Who Cares About Your Strengths?

April 8, 2013

“Well it’s good to talk with you today, Nathan. Why don’t you tell me a little bit about your strengths.”

Now replace my name with yours. How would you respond?

Fist Pump at ComputerWhen was the last time someone asked you to identify your strengths? Was it in an interview or an application? Were you joining a new organization, team, project, school or program? Maybe you were about to accept a new promotion or a new role with a new set of people. What did you say? Do you answer the same way each time? Do your answers change based on your present circumstances?

If I could share a proven method to discover your strengths accurately, easily and in a quick and inexpensive manner, would that be good news?

Over the next three weeks, I will be sharing three separate posts addressing how strengths are crucial to individual and organization leadership success.

In 2007, Gallup released a strengths assessment called StrengthsFinder 2.0 and a small book by Tom Rath with the same title. Using data from 1.7 million survey inputs, 40 years of research and previous thought leadership by Don Clifton, the assessment features 34 distinct strength themes. By taking the assessment, each individual gets access to his or her Top 5 Signature Themes. In the past 6 years, over 8 million people have taken the StrengthsFinder assessment.

What are Strengths?

According to Gallup, strengths are made up of three key ingredients: talent, knowledge and experience.

Talent: Talent is a natural way of thinking, feeling or behaving that is innate. This means a person with a particular talent can be counted on to operate from this consistent basis, no matter what comes his or her way. Since it is intrinsic, talent never changes and it only grows.

Knowledge: Simply put, knowledge is the sum total of the amount a person knows about his or her talent and how it applies in any given situation.

Experience: Experience is the amount of time invested in developing a certain talent. Just because someone is inexperienced doesn’t mean a talent doesn’t exist, only that it has limited application.

When you combine talent, knowledge and experience together, you establish a strength, which Rath calls “the ability to consistently provide near-perfect performance.”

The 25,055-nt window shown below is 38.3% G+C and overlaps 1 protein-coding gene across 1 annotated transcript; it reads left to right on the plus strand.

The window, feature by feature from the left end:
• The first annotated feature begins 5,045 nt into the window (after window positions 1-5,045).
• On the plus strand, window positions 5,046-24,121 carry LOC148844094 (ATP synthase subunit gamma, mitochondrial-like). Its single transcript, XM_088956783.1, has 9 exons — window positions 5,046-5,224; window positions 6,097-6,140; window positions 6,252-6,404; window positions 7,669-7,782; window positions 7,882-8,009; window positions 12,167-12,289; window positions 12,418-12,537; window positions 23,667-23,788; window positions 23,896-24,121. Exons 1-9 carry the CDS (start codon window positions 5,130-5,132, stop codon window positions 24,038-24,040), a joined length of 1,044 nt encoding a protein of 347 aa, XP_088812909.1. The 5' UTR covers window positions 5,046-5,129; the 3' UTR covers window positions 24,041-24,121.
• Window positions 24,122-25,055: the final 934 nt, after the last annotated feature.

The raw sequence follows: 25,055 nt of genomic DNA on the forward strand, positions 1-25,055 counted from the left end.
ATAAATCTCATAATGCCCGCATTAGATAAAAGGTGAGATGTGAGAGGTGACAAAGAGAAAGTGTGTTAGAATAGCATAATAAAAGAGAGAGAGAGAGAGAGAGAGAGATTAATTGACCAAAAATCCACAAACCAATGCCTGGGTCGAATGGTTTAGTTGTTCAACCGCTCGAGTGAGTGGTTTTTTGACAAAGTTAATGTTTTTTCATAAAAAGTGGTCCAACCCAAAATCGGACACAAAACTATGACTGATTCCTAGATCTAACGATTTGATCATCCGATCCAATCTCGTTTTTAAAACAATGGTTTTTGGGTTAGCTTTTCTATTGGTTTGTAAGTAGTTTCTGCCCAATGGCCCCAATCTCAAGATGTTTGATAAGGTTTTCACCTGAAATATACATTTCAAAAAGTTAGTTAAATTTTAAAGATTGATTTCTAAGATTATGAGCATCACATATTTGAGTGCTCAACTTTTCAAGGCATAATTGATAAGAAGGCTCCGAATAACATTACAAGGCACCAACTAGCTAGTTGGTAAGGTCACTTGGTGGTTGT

All the 34 StrengthsFinder themes can be found here. As an aside, my Top 5 Signature Themes are: futurist, maximizer, strategic, focus and relator.

What are the Benefits of Knowing Your Strengths?

Aside from being able to easily and consistently answer inquiries about your strengths, knowing your strengths has many individual and organization benefits. Here are a few of the most explicit:

Employee Engagement Skyrockets: Based on Gallup research, Rath quotes an astounding statistic that employees who have the chance to use their strengths at work everyday are six times as likely to have a high level of engagement at work.

Building on Your Strengths: For a talent to become a strength, knowledge and experience must be added. When you identify your talent, you are much more able to target your knowledge and experience priorities and become remarkable in those areas. In fact, the StrengthsFinder 2.0 book suggests many ideas for development with each individual theme.

Knowing How to Best Support Others: One of my favorite benefits of the StrengthsFinder 2.0 assessment is that it introduces a common strengths language, not just for individuals, but also for teams. This means teams have the ability to communicate on a strengths basis and to adjust their words and actions based on how they can best support one another in a team environment. The level of synergy is often shocking. Once again, the StrengthsFinder 2.0 book includes suggestions for working with the strengths of others.

Identifying Team Gaps: Completing the StrengthsFinder 2.0 assessment with your team will give you the ability to identify the gaps that exist on your team. Forewarned is forearmed. All of a sudden, team members with strengths that are in short supply become invaluable. Gaps can also play a strong role in recruitment considerations.

How Can I Discover My Strengths?

The easiest way to discover your strengths is to take the StrengthsFinder 2.0 assessment for yourself. You may purchase the book from my store at the current Amazon price. Simply use the access code at the end of the book to take the short assessment online.

For teams, I also offer a StrengthsFinder workshop through my consulting service. I’ll guide your team in completing the assessment and then give your unique team profile showing where your team strengths and gaps lie. I’ll give you suggestions for maximizing your strengths and facilitate a breakout session for team discussion. Contact me if you’d like to know more.

So who cares about your strengths? Do you? If so, I encourage you to invest in your own leadership development by completing the StrengthsFinder 2.0 assessment just like 8 million individuals – including myself – have already done.

If you’ve already taken the StrengthsFinder 2.0 assessment, what are your Top 5 Signature Themes?

Nathan Magnuson is a leadership consultant, coach, trainer and thought leader.  Receive his ebook Trusted Leadership Advisor by subscribing to his website or   follow him on Twitter.



10 responses to Who Cares About Your Strengths?

  1. Strengths based thinking/leadership has had a big influence on me…I don’t think I’ve done StrengthsFinder 2.0. I did complete the Stand Out one – and I was surprised that showed me as Pioneer and Creator. Those were the two I would have guessed last. Looking forward to the rest of your posts.

  2. This is one of my favorite topics Nathan. I’ve taken the test a while ago and the only strength I remember from the test is being an Achiever. Looking forward to the series.

Trackbacks and Pingbacks:

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